At a cursory level, without knowing all of those well, I think you might be right. Certainly, it is possible to write some DHALL that couldn’t finish evaluating in the time left in the universe, so I agree termination is probably not the most important part.

              I have used HOCON a lot and found it work well. I didn’t know I was missing function calls and imports, though.

              I don’t know HCL well, but it does seem like it could fit the job. Does it have a semantic integrity check on remote imports?

              I would like to see the future format not be a YAML generator but the actual way things are configured. Whether that format is Dhall or HCL or whatever.

              To do this, parsers for each common language are needed. I think this is why YAML succeeded. If apps just took JSON as config, very few people would be writing YAML and generating JSON to configure things with, even though that is possible.

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                I was thinking this about Total languages, too. I think what I really want for running untrusted code is a capability language and what I want for a config language is usually either something simple like TOML or, if it’s complicated, a programming language I’m already familiar with.

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                  Right exactly, capabilities are a mechanism to control I/O, so it’s another way of saying the same thing. If your program can just compute something without observable side effects, then it’s no problem. Quite the contrary: it’s useful and natural.

                  Tcl and Lua both provide control over side effects (since they’re meant to be embedded). Lua was originally designed as a config language. It’s definitely usable that way but I would prefer something else (Oil, haha)

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                    Capabilities let you control access to other parts of the program, too, which is also relevant to me, but lots of programming languages let you do this if you’re careful, I suppose.

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                Have you checked out PureScript? They have settled on a beautiful way to use Dhall: spago, the package manager.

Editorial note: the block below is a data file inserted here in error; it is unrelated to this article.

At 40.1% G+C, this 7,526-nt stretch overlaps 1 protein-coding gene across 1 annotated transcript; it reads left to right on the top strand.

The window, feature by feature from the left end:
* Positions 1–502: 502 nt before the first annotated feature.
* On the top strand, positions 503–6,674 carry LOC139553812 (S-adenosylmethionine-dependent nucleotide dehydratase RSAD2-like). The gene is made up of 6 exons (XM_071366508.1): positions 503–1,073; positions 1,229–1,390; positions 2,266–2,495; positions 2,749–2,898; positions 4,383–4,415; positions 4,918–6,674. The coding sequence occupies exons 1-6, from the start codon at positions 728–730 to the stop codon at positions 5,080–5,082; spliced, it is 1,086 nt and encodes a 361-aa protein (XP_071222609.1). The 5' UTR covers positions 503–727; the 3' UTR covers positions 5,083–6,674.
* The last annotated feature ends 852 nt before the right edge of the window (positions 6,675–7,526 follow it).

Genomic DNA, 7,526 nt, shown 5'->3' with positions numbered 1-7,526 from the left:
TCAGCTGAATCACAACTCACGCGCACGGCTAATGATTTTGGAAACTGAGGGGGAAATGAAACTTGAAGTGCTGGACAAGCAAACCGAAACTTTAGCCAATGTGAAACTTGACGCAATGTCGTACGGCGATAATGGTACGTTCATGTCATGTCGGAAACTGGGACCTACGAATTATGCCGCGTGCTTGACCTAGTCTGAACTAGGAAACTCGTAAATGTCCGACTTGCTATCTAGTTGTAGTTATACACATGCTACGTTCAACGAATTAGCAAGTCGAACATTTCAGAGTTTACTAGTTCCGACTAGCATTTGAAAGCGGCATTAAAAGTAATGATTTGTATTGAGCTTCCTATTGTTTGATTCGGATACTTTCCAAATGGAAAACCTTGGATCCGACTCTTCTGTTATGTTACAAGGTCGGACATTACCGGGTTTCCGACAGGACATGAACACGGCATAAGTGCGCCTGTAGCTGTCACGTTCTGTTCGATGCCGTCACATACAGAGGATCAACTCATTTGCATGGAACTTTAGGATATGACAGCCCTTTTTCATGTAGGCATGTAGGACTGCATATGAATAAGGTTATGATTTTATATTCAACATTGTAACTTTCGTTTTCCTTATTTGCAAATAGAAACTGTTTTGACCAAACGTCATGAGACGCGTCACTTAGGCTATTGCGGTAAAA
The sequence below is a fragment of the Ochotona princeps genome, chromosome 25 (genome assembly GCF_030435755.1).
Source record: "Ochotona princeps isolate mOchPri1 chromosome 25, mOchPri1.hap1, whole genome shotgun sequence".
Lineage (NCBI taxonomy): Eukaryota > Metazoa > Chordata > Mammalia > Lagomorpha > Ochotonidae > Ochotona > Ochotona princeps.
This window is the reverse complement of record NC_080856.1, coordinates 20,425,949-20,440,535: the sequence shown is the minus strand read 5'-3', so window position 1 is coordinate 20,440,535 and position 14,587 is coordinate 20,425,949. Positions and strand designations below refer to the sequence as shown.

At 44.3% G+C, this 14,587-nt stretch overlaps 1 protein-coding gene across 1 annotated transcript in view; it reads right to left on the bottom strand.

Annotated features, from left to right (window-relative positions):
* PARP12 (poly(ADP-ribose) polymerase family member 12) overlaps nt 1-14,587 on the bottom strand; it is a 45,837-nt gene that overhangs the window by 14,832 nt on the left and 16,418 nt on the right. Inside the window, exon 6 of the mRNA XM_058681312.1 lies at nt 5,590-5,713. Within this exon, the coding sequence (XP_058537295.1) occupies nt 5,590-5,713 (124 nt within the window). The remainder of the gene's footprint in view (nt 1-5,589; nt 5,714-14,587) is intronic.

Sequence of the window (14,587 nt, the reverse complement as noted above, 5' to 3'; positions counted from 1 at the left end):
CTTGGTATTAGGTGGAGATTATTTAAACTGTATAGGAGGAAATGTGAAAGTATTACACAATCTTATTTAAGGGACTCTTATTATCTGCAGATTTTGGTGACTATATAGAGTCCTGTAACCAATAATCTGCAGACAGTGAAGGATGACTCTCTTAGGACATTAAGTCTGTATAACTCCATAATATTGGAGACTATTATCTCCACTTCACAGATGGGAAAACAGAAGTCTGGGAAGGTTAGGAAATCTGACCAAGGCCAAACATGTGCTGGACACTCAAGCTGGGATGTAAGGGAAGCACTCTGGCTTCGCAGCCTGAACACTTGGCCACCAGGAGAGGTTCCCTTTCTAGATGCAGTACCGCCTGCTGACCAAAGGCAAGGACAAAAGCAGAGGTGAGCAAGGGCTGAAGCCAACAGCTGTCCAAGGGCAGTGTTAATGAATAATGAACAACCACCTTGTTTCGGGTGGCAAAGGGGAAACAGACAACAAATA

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                  Somebody mentioned spago on hn. I haven’t had a chance to look into it but I assume it not bridging through YAML, but directly mapping in, including types? If so, sign me up :)

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              I’m not defending Ansible syntax here (pretty sure it could be better than YAML) but I like it more than Puppet’s and shell provisioning scripts

              I like Puppet. It doesn’t try to pretend it’s not a programming language. You get proper variables, types, and control flow.

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              Yeah I’m in the same boat, I can handle JS and PHP and appreciate a bunch of things about them [1]

              But I can’t really handle the YAML. My prediction at the beginning of the year was that we will see more shell scripts and programming languages embedded YAML in the future, and this post shows another example I didn’t know about (Grafana? never used it).


              Oil parses Ruby-like blocks so they can be the “missing declarative part” of shell [2] And we will have sandboxed subinterpreters to eliminate side effects [3]

              So it’s about 30-50% there … When it is, I will probably start using it in Oil’s own continuous build.

              [1] I wrote my first PHP ever in December and largely liked it : https://lobste.rs/s/v4crap/crustaceans_2021_will_be_year_technology#c_lkj0ej

              [2] https://lobste.rs/s/6oxpe3/s_lot_yaml#c_mje209

              [3] https://github.com/oilshell/oil/issues/704

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              I secretly really enjoy writing YAML because it’s fun to see how “human readable” I can get the file to look. Don’t get me wrong, YAML sucks and I never ever recommend it and I’m really hesitant to load YAML code written by others.

              It just… sucks in a fun way. That’s why this INTERCAL comparison is so spot on. I’ve been thinking about it in the exact same way, like other “challenge languages” like Brainfuck.

              A good language (I really love s-exps) is good at two things:

              • making it clear how the computer will eval the code, and
              • making it clear to humans roughly what is meant here